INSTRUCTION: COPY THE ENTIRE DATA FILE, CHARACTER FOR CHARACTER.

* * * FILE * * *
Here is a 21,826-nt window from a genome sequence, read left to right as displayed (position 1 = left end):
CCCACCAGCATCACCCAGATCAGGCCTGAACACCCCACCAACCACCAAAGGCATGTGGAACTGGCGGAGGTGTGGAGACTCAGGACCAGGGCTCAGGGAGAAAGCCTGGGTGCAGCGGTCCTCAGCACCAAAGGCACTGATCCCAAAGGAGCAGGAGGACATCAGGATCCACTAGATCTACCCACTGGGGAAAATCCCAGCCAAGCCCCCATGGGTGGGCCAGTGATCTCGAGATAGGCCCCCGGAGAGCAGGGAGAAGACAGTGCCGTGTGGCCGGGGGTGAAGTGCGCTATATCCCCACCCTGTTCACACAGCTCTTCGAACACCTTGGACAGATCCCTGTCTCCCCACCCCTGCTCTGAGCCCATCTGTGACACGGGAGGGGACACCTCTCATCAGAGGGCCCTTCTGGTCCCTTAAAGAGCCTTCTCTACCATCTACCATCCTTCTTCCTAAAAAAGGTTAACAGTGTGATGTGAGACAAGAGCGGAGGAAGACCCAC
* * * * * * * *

Here is a 21,826-nt window from a genome sequence, read left to right as displayed (position 1 = left end):
CCCACCAGCATCACCCAGATCAGGCCTGAACACCCCACCAACCACCAAAGGCATGTGGAACTGGCGGAGGTGTGGAGACTCAGGACCAGGGCTCAGGGAGAAAGCCTGGGTGCAGCGGTCCTCAGCACCAAAGGCACTGATCCCAAAGGAGCAGGAGGACATCAGGATCCACTAGATCTACCCACTGGGGAAAATCCCAGCCAAGCCCCCATGGGTGGGCCAGTGATCTCGAGATAGGCCCCCGGAGAGCAGGGAGAAGACAGTGCCGTGTGGCCGGGGGTGAAGTGCGCTATATCCCCACCCTGTTCACACAGCTCTTCGAACACCTTGGACAGATCCCTGTCTCCCCACCCCTGCTCTGAGCCCATCTGTGACACGGGAGGGGACACCTCTCATCAGAGGGCCCTTCTGGTCCCTTAAAGAGCCTTCTCTACCATCTACCATCCTTCTTCCTAAAAAAGGTTAACAGTGTGATGTGAGACAAGAGCGGAGGAAGACCCAC